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|The Externalization of the Hierarchy - Section II - The General World Picture|
|The Economic Problem
This problem is basically far less difficult of solution. Sound common sense can solve it. There are adequate resources for the sustenance of human life, and these science can increase and develop. The mineral wealth of the world, the oil, the produce of the fields, the contribution of the animal kingdom, the riches of the sea, and the fruits and the flowers are all offering themselves to humanity. Man is the controller of it all, and they belong to everyone and are the property of no one group, nation or race. It is solely due to man's selfishness that (in these days of rapid transportation) thousands are starving whilst food is rotting or destroyed; it is solely due to the grasping schemes and the financial injustices of man's making that the resources of the planet are not universally available under some wise system of distribution. There is no justifiable excuse for the lack of the essentials of life in any part of the world. Such a state of lack argues short-sighted policy and the blocking of the free circulation of necessities for some reason or other. All these deplorable conditions are based on some national or group selfishness and on the failure to work out some wise impartial scheme for the supplying of human need throughout the world.
What then must be done, apart from the education of the coming generations in the need for sharing, for a free circulation of all the essential commodities? The cause of this evil way of living is very simple. It is a product of past wrong educational methods, of competition and the facility with which the helpless and weak can be exploited.  No one group is responsible as certain fanatical ideologists might lead the ignorant to suppose. Our period is simply one in which human selfishness has come to its climax and must either destroy humanity or be brought intelligently to an end.
Three things will end this condition of great luxury and extreme poverty, of gross over-feeding of the few and the starvation of the many, plus the centralization of the world's produce under the control of a handful of people in each country. These are: first, the recognition that there is enough food, fuel, oil and minerals in the world to meet the need of the entire population. The problem, therefore, is basically one of distribution. Secondly, this premise of adequate supply handled through right distribution must be accepted, and the supplies which are essential to the health, security and happiness of mankind must be made available. Third, that the entire economic problem and the institution of the needed rules and distributing agencies should be handled by an economic league of nations. In this league, all the nations will have their place; they will know their national requirements (based on population and internal resources, etc.) and will know also what they can contribute to the family of nations; all will be animated by the will to the general good - a will-to-good that will probably at first be based on expediency and national need but which will be constructive in its working out.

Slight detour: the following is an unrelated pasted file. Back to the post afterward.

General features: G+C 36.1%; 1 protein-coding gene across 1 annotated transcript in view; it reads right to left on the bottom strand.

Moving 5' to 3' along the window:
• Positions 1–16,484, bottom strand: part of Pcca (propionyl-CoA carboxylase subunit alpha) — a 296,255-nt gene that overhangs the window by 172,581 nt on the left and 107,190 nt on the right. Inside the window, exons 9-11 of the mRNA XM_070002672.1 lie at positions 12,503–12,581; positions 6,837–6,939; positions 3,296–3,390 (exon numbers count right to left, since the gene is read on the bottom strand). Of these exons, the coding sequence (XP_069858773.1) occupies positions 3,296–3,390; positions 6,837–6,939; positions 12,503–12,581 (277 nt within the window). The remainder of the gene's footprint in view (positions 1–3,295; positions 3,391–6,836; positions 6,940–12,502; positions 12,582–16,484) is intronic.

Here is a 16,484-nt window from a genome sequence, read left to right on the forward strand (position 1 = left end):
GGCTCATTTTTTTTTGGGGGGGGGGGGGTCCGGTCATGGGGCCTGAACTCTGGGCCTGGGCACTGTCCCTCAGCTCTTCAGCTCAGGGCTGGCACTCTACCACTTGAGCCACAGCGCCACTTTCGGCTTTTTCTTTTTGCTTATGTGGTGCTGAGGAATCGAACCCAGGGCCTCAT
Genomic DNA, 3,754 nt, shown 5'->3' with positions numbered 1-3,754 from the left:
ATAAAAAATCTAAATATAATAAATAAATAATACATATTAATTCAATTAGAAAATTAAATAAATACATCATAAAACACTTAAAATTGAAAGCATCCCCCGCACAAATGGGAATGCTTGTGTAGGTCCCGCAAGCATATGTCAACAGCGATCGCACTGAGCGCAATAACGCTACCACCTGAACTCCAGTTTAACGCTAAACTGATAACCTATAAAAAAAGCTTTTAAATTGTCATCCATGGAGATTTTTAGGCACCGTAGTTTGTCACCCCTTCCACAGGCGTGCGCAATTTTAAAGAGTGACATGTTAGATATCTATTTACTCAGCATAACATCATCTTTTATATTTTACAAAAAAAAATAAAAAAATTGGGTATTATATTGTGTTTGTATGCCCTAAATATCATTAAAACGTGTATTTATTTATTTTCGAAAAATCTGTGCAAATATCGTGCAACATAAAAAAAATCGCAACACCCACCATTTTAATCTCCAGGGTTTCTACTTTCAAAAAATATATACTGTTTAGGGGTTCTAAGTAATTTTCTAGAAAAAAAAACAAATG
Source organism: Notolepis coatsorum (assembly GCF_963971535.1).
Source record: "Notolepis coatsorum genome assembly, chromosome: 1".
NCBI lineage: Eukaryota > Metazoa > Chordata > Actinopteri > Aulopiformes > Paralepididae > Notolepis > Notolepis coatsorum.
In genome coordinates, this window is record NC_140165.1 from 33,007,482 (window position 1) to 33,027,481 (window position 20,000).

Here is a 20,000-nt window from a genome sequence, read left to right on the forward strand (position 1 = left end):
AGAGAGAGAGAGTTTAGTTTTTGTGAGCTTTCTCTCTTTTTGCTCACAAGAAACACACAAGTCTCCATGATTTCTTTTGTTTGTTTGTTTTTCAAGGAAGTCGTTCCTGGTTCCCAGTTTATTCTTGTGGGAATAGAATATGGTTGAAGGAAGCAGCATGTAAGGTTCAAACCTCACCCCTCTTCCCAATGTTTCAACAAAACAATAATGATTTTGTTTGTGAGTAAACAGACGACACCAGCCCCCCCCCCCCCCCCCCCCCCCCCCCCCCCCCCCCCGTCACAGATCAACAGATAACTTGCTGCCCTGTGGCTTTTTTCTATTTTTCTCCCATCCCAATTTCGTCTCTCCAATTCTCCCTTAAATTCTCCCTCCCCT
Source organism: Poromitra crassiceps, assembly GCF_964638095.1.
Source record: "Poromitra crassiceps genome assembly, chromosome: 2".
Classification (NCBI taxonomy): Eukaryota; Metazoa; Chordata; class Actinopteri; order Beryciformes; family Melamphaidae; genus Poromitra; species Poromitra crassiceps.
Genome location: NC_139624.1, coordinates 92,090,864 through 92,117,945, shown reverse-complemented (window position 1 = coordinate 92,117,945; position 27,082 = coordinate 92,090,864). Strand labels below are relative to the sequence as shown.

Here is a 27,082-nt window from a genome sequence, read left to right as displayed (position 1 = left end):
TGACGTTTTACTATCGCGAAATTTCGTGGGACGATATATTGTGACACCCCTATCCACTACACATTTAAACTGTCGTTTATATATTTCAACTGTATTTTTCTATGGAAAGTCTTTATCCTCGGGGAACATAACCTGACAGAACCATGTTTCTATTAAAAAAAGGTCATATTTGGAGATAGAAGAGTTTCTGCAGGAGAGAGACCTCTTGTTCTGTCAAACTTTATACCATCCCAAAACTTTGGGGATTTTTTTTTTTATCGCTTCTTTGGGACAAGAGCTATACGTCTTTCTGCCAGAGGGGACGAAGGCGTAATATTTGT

Certain facts are obvious. The old order has failed. The resources of the world have fallen into the hands of the selfish, and there has been no just distribution. Some nations have had too much, and have exploited their surplus; other nations have had too little, and their national life and their financial situation have been crippled thereby. At the close of this war all the nations will be in financial difficulties. All nations will require rebuilding; all will have to attend actively to the settlement of the future economic life of the planet and its adjustment upon sounder lines.
This period of adjustment offers the opportunity to effect drastic and deeply needed changes and the establishing  of a new economic order, based on the contribution of each nation to the whole, the sharing of the fundamental necessities of life and the wise pooling of all resources for the benefit of everybody, plus a wise system of distribution. Such a plan is feasible.
The solution here offered is so simple that, for that very reason, it may fail to make an appeal. The quality required by those engineering this change of economic focus is so simple also - the will-to-good - that again it may be overlooked, but without simplicity and goodwill little can be effected after the world war. The great need will be for men of vision, of wide sympathy, technical knowledge and cosmopolitan interest. They must possess also the confidence of the people. They must meet together and lay down the rules whereby the world can be adequately fed; they must determine the nature and extent of the contribution which any one nation must make; they must settle the nature and extent of the supplies which should be given to any nation, and so bring about those conditions which will keep the resources of the world circulating justly and engineer those preventive measures which will offset human selfishness and greed.
Can such a group of men be found? I believe it can. Everywhere there are deep students of human nature, scientific investigators with wide human sympathies, and conscientious men and women who have for long - under the old and cruel system - wrestled with the problem of human pain and need.
The new era of simplicity must come in. The new world order will inaugurate this simpler life based on adequate food, right thought, creative activity and happiness. These essentials are only possible under a right economic rule. This simplification and this wise distribution of the world's resources must embrace the high and the low, the rich and the poor, thus serving all men alike.
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